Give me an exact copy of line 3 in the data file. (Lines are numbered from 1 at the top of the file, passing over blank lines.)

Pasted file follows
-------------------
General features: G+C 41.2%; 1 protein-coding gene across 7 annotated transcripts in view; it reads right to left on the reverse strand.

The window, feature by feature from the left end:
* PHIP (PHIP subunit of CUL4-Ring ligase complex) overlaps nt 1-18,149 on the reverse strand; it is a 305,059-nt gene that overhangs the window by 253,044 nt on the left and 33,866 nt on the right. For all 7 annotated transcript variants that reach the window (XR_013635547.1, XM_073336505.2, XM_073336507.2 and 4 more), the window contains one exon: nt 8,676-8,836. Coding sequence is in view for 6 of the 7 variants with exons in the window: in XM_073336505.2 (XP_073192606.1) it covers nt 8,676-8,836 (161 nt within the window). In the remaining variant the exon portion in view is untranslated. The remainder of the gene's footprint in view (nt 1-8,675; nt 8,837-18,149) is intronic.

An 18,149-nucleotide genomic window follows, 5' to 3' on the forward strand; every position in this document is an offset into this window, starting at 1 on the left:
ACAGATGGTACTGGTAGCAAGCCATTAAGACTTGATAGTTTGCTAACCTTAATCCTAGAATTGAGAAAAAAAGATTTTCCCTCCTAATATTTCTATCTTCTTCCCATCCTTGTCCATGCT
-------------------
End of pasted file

* PHIP (PHIP subunit of CUL4-Ring ligase complex) overlaps nt 1-18,149 on the reverse strand; it is a 305,059-nt gene that overhangs the window by 253,044 nt on the left and 33,866 nt on the right. For all 7 annotated transcript variants that reach the window (XR_013635547.1, XM_073336505.2, XM_073336507.2 and 4 more), the window contains one exon: nt 8,676-8,836. Coding sequence is in view for 6 of the 7 variants with exons in the window: in XM_073336505.2 (XP_073192606.1) it covers nt 8,676-8,836 (161 nt within the window). In the remaining variant the exon portion in view is untranslated. The remainder of the gene's footprint in view (nt 1-8,675; nt 8,837-18,149) is intronic.